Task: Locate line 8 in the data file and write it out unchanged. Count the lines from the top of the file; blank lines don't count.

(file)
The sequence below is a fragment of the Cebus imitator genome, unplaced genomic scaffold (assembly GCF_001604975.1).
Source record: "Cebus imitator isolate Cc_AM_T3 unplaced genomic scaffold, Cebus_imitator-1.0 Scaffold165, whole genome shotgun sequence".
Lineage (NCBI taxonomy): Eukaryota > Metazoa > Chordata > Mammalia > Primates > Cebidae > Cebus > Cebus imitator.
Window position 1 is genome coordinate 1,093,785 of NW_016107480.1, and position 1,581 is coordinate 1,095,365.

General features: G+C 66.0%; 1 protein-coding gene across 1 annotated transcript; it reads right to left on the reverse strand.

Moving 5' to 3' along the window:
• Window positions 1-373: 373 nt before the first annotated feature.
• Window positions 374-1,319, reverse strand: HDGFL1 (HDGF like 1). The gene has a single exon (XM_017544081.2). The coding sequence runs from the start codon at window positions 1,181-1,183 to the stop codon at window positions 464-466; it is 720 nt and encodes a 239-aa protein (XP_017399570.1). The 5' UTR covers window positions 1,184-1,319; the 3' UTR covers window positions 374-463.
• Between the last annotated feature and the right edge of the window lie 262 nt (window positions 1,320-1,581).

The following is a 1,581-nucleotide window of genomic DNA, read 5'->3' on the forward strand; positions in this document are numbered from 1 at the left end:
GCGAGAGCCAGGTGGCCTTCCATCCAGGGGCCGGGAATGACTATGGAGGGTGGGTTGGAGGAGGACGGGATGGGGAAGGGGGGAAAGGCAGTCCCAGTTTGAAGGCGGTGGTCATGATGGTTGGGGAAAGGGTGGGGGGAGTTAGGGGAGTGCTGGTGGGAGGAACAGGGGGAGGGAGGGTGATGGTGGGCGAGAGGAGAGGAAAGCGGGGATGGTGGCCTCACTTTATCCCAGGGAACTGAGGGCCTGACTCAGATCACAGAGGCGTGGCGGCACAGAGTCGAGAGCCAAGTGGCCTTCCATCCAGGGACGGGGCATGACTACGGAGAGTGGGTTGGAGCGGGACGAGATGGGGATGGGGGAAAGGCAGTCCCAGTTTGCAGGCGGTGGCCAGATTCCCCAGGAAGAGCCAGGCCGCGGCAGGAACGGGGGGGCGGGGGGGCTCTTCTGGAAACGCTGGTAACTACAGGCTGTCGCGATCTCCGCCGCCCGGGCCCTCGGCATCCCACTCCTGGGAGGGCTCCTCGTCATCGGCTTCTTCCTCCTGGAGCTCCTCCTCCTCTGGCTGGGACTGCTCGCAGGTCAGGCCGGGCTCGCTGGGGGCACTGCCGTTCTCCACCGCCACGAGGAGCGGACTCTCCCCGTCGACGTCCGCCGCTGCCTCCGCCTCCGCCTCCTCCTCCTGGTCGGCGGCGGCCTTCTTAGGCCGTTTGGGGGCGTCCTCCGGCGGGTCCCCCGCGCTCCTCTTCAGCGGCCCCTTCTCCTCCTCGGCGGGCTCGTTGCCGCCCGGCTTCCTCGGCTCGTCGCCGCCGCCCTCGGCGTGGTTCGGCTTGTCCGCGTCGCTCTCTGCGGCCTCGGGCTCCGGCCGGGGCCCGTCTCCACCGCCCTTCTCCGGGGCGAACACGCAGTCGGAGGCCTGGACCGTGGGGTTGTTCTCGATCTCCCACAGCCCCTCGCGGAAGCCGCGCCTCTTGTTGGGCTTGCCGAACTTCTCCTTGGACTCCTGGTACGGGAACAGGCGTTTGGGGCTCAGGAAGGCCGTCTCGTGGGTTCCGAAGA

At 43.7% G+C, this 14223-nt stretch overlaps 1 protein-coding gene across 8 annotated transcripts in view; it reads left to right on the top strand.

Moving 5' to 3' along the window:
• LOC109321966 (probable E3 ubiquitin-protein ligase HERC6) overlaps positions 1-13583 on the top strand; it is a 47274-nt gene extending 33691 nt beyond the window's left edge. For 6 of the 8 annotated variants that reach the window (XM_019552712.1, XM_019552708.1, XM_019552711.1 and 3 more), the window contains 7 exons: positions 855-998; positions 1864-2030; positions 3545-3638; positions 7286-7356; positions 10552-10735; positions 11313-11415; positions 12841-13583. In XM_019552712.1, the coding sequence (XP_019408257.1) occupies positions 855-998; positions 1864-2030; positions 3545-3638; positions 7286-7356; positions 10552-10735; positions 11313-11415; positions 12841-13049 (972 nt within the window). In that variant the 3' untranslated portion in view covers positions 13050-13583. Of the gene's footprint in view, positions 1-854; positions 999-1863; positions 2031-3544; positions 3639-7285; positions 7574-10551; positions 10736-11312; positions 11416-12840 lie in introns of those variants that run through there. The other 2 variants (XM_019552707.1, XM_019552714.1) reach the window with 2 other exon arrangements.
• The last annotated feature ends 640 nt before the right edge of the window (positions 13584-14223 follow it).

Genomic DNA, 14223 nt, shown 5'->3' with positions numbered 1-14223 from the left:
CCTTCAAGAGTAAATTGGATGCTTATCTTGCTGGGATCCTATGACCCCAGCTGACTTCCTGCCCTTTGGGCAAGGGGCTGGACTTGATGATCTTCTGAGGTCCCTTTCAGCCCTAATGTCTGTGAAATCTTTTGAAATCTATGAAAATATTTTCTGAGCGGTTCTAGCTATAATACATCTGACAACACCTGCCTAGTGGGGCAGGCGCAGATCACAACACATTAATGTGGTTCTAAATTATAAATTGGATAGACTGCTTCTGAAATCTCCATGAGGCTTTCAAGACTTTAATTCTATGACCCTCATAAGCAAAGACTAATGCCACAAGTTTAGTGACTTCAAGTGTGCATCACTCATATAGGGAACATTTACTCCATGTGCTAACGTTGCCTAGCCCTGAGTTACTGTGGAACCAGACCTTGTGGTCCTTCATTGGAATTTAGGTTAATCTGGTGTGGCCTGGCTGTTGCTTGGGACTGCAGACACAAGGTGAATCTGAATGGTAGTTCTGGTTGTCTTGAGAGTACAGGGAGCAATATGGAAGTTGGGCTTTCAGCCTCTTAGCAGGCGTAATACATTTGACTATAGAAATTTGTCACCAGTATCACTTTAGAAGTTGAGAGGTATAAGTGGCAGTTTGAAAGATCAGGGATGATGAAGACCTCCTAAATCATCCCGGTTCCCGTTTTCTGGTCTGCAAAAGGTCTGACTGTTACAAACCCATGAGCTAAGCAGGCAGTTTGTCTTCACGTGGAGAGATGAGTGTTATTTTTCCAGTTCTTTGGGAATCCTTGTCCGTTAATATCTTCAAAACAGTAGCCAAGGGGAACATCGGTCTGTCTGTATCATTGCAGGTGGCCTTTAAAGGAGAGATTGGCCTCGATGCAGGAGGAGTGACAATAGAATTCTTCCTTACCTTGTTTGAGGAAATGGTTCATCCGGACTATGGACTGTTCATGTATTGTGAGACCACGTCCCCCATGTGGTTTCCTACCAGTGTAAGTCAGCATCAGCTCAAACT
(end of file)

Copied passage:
• Window positions 374-1,319, reverse strand: HDGFL1 (HDGF like 1). The gene has a single exon (XM_017544081.2). The coding sequence runs from the start codon at window positions 1,181-1,183 to the stop codon at window positions 464-466; it is 720 nt and encodes a 239-aa protein (XP_017399570.1). The 5' UTR covers window positions 1,184-1,319; the 3' UTR covers window positions 374-463.